But the truly pernicious element of Guantánamo Bay is its essential limbic nature: currently, 86 of the 166 detainees have long since been cleared for release (some for as long as nine years), yet they are still there. Another 42 have been told that they will never be tried; they will be detained indefinitely for crimes unspecified. It is no wonder that the rates of suicidal depression are so high (three times as many prisoners have died in the prison as have been tried).

For some religious thinkers, Limbo (from the Latin limbus, meaning edge or boundary) is the periphery of hell – in Dante’s Divine Comedy, it actually takes the form of the first circle of Inferno itself. The theologians faced a conundrum of their own creation: they had defined baptism as a necessary precursor to entry into heaven. What, then, to do with those who could not be baptised – a classic example was Virgil, who died before the birth of Jesus Christ, and never had the chance to be a ‘Christian’. He had to be condemned, perhaps for Eternity. Likewise, infants who died shortly after childbirth, simply because they inherited ‘Original Sin’ – i.e., Adam’s fall from the Garden of Eden.

When I first read this as a child, it struck me as horribly unfair. These so-called ‘guiltless damned’ were condemned for the simple reason that they were never told what they had to do to avoid punishment. It was the ultimate ex post facto law -eternal damnation.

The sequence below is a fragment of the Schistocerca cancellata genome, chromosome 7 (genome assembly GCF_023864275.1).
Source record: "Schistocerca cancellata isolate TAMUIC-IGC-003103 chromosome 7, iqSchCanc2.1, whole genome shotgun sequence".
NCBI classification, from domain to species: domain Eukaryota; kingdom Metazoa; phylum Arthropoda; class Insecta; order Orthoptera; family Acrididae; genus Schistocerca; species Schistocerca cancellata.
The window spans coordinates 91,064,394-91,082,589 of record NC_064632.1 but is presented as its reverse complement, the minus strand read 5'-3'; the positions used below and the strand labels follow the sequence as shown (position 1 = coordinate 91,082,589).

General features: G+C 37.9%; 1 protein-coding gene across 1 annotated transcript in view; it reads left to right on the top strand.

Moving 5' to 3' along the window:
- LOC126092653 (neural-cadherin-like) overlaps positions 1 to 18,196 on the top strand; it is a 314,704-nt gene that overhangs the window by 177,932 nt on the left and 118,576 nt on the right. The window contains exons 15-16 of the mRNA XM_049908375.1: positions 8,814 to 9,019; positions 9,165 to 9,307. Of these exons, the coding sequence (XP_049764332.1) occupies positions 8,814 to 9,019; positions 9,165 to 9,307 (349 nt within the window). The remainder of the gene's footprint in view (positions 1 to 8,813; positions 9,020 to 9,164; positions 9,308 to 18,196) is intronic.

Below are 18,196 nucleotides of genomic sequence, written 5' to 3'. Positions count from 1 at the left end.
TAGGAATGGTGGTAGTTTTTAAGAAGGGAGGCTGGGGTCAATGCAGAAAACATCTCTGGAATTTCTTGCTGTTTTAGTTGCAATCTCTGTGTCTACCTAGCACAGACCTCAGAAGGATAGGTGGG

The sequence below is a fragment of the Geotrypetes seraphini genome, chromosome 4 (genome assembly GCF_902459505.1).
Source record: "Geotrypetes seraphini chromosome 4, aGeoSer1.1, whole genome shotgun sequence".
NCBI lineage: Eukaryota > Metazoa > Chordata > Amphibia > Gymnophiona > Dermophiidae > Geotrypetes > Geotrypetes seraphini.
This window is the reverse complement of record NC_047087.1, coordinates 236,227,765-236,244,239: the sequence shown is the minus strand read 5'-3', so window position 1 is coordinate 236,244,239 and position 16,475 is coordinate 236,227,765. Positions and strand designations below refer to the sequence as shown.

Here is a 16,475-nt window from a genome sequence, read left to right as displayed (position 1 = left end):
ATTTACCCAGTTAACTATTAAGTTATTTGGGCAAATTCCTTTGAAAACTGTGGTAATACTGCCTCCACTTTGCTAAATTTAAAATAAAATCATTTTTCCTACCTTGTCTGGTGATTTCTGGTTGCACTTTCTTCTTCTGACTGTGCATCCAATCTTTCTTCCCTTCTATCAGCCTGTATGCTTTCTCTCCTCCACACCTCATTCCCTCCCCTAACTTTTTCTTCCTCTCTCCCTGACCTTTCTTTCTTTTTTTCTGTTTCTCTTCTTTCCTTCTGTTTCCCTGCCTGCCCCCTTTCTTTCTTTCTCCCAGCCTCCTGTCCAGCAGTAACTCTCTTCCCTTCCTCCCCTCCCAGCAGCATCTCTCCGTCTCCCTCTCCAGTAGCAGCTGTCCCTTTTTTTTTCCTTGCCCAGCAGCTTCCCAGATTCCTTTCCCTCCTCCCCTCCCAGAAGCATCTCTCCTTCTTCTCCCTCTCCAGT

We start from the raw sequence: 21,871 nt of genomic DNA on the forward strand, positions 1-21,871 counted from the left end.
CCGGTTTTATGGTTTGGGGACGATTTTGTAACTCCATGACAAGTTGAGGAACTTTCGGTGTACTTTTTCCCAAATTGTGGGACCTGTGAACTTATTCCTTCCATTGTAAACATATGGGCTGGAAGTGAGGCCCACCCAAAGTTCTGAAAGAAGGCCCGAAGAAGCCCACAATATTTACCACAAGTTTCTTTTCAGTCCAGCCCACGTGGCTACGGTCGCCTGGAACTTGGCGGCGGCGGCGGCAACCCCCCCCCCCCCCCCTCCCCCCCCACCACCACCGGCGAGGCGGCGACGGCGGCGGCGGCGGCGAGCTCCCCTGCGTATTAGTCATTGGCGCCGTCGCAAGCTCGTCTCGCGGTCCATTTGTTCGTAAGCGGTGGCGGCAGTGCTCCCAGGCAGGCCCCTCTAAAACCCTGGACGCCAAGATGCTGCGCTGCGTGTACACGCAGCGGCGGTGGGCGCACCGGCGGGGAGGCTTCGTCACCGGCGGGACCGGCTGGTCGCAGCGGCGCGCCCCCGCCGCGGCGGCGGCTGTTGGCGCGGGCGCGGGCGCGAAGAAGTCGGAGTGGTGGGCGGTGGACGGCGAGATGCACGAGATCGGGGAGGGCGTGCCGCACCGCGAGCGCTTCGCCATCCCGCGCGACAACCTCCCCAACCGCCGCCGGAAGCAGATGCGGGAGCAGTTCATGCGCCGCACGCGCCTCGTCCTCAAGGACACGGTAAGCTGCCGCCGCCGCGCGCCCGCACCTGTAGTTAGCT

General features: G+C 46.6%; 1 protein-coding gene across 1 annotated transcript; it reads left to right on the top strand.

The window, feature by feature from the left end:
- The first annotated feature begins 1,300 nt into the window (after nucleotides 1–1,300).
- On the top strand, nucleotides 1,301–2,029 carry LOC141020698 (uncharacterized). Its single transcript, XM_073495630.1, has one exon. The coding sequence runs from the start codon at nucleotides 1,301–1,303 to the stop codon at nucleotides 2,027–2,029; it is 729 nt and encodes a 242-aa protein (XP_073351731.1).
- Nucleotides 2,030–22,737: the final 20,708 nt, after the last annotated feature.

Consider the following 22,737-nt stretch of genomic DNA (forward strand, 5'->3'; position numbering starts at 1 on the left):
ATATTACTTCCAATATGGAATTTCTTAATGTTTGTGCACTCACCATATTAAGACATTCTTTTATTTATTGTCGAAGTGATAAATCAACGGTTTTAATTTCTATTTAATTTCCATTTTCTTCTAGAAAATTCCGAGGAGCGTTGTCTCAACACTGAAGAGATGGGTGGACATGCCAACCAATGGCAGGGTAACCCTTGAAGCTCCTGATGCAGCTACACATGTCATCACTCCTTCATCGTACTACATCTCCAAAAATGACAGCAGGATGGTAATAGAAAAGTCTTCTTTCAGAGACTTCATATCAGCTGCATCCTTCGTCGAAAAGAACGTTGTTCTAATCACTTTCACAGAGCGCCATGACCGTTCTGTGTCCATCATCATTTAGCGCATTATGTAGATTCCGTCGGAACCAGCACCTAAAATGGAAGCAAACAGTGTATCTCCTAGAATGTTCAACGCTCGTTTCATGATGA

o-AFGHANISTANThus it is with Guantánamo Bay. The overwhelming majority of the detainees held there were not fighting against the US or anyone else. More than half were not even in Afghanistan when they were originally detained – they were minding their own business, for the most part in Pakistan. US aircraft littered the landscape with bounty fliers promising $5,000 for each ‘terrorist’ turned in – given the comparative standards of living, that would be about $250,000 to an American or a European. The predictable consequence was that Pakistanis with an eye on the loot grabbed any Arab with a beard. Indeed, at page 237 of his autobiography In the Line of Fire, former Pakistani strongman Pervez Musharraf boasts that at least 369 of Guantánamo’s prisoners were sold to the Americans.